Police name London bomb suspects
Thursday's bombs show 'clear similarities' to one found Sunday
YOUR E-MAIL ALERTS
LONDON, England (CNN) -- Police have identified two of the four suspects they believe were behind last week's failed bomb attacks on the London transit system.
Peter Clarke, head of the Britain's anti-terror branch, said police were looking for Yasin Hassan Omar, 24, and Muktar Said Ibrahim or Muktar Mohammed Said, 27.
Police believe Ibrahim placed a bomb on a No. 26 bus in Hackney, east London, last Thursday, Clarke said.
He said police were searching a north London address they believed was associated with Ibrahim on Monday.
Clarke said Omar attempted to detonate a bomb on a Victoria Line Underground train between Oxford Circus and Warren Street stations.
He was seen leaving Warren Street at 12:40 p.m. (1140 GMT), vaulting over the ticket barrier and running towards the exit.
Police have urged Londoners to help locate the four men suspected of carrying out the attacks, whose images were captured Thursday on closed circuit television cameras near the bombing sites.
Ibrahim and Omar and a third suspect are believed to have entered Stockwell Underground station in south London just before 12:25 p.m. last Thursday, Clarke said.
The third man is suspected of attempting to set off a bomb on the Northern Line between Stockwell and Oval stations before being chased from Oval by passengers. He was last seen running toward Brixton, south London.
A fourth suspect entered Westbourne Park station in west London just after 12:20 p.m. He then tried to set off a bomb on an Underground train traveling towards Shepherd's Bush before climbing through a window at the back of the train and escaping along the track into back gardens.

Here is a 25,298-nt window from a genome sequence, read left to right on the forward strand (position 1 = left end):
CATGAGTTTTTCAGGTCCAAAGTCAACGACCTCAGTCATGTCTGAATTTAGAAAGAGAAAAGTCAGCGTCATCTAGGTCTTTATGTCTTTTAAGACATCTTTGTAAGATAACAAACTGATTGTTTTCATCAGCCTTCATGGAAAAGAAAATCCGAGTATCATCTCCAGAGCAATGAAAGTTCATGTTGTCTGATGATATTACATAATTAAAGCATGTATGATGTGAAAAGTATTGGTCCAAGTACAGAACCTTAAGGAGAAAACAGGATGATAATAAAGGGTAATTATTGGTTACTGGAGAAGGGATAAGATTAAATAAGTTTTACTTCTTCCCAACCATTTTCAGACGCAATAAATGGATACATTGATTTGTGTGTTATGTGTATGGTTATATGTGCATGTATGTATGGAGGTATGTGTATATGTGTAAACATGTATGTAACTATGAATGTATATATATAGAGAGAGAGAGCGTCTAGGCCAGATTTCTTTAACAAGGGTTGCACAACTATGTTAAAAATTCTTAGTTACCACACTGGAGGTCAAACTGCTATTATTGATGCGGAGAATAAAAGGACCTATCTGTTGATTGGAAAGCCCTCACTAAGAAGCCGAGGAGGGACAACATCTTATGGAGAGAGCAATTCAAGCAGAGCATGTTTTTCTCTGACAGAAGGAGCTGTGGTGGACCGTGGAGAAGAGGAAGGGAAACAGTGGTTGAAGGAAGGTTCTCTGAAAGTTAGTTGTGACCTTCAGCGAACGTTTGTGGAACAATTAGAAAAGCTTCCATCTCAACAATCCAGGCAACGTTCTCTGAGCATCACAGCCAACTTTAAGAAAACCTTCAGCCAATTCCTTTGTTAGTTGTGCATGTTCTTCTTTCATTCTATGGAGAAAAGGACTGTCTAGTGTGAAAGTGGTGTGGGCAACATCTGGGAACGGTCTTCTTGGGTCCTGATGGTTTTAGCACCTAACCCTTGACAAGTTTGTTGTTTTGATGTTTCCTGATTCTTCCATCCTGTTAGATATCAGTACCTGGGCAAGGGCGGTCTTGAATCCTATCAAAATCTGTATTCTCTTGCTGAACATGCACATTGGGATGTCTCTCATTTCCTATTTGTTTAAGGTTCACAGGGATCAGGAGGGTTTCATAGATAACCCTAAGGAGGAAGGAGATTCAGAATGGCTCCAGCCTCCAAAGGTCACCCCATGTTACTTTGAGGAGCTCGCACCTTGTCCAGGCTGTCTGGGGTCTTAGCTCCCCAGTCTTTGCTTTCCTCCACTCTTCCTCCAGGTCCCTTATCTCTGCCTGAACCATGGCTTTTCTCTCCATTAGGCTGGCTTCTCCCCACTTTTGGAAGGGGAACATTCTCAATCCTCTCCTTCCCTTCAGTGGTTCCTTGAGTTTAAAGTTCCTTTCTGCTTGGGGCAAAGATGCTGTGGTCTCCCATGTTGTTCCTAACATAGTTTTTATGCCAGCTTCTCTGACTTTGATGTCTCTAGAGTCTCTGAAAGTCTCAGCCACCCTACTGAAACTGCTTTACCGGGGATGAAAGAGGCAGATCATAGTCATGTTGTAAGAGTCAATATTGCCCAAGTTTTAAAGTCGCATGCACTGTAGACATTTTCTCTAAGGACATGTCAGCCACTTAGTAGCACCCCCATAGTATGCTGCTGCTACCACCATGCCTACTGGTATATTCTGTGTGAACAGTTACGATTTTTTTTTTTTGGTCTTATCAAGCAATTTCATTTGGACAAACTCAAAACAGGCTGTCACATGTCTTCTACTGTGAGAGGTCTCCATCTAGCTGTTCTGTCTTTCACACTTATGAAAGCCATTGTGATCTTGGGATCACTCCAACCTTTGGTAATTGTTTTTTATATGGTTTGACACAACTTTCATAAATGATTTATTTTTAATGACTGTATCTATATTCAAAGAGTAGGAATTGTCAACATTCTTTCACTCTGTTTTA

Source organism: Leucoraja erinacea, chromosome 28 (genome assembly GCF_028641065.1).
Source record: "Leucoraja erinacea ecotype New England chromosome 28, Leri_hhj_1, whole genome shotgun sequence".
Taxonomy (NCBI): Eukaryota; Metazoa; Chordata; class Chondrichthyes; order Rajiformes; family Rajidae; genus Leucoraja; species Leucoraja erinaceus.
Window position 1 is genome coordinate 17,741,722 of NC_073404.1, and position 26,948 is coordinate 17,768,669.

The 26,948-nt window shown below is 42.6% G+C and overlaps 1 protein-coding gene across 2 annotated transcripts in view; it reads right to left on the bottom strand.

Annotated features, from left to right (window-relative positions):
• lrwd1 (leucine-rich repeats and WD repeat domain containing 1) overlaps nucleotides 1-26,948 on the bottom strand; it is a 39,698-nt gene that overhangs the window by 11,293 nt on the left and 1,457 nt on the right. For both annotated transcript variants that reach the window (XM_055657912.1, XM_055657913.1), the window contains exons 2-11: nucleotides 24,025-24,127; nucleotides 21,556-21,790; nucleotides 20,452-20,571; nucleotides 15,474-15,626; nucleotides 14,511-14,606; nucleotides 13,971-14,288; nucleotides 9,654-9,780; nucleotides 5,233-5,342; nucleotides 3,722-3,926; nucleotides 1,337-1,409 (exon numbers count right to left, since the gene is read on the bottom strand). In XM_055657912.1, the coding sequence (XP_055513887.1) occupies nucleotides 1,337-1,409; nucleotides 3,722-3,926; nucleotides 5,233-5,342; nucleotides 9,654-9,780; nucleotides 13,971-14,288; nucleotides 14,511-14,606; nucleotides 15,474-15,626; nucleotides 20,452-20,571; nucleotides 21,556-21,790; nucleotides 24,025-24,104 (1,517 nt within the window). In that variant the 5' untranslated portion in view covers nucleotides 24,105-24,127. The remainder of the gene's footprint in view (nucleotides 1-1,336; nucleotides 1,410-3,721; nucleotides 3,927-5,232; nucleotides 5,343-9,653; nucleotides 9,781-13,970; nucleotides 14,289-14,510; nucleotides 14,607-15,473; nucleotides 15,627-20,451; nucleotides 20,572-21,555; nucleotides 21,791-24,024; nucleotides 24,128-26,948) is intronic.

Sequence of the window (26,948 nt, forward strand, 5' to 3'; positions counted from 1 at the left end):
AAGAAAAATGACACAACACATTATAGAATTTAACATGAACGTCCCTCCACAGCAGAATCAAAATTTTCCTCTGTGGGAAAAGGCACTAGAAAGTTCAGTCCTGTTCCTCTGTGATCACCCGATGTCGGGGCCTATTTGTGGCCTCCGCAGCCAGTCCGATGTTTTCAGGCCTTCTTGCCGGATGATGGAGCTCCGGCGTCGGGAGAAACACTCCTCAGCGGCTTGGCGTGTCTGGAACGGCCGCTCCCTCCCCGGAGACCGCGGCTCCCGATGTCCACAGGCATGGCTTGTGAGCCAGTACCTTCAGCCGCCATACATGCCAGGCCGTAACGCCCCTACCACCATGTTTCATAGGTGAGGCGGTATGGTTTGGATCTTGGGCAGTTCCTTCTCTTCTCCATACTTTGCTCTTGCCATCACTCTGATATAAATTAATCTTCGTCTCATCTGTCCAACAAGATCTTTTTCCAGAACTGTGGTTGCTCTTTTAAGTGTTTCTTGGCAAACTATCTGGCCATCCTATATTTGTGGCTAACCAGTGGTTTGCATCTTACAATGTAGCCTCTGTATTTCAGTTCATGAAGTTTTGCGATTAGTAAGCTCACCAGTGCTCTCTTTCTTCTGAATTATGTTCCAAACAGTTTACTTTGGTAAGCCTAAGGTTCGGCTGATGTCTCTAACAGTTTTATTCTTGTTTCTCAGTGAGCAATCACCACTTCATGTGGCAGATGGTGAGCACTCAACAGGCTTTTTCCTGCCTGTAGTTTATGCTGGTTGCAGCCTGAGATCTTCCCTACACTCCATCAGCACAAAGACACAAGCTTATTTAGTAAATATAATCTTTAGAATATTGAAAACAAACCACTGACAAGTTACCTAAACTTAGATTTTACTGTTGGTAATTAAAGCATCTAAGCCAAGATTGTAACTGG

Clarke said forensic examinations of the four partially detonated devices revealed "clear similarities" with another bomb found by a member of the public in Little Wormwood Scrubs park in west London on Sunday.
All five were packed in the same type of plastic food container inside dark colored rucksacks.
Clarke said the 6.25-liter "Delta 6250" containers all had white lids and had been made in India and exported to Britain.
He asked that any shopkeepers or employees who remembered selling "five or more of these food containers in recent months, perhaps to the same customer," contact police.
Police said Monday they had made two further arrests in north London in connection with the inquiry, bringing the total in custody to five.
A man was arrested Saturday night in Tulse Hill, south London -- three kilometers (two miles) south of Stockwell, where two other men were arrested Friday, Scotland Yard said.
Police also issued warrants to keep the two other men in custody until Wednesday, the statement said.
Metropolitan Police Commissioner Ian Blair said Sunday he believed terrorists linked to al Qaeda were involved with both the July 21 attempted bombings and the July 7 attacks, which killed 52 people and the four bombers.
"The way in which al Qaeda operates is not a sort of classic cell structure," Blair told Sky television.
"It has facilitators, so we're looking for the bomb makers, we're looking for the chemists, we're looking for the financiers, we're looking for the people who groomed these young people, so it will be a wide network that we're trying to penetrate."
Blair said police had no proof that the attacks were linked but added, "clearly there is a pattern here."
Meanwhile, the family of Jean Charles de Menezes, the 27-year-old Brazilian man shot dead by armed police officers at a London subway station, say they are considering legal action.
The Independent Police Complaints Commission said Monday that de Menezes was shot eight times. (Full story)
Also Monday, Aldgate station, one of three Underground stations affected by the July 7 attacks, re-opened.
Howard Collins, service director of Transport for London, said engineers had been working around the clock to get the station working again.
"It is a very solemn occasion," Collins said. "I traveled down in one of the first trains with the driver and I think we were quite thoughtful as we passed through, but also defiant and determined."
Collins said he hoped to announce within 48 hours when Edgware Road station would re-open. But he said it would take longer to restore service along the deep-lying Piccadilly Line between King's Cross and Russell Square stations.
|© 2007 Cable News Network LP, LLLP.
A Time Warner Company. All Rights Reserved.
Terms under which this service is provided to you.
Read our privacy guidelines. Contact us. Site Map.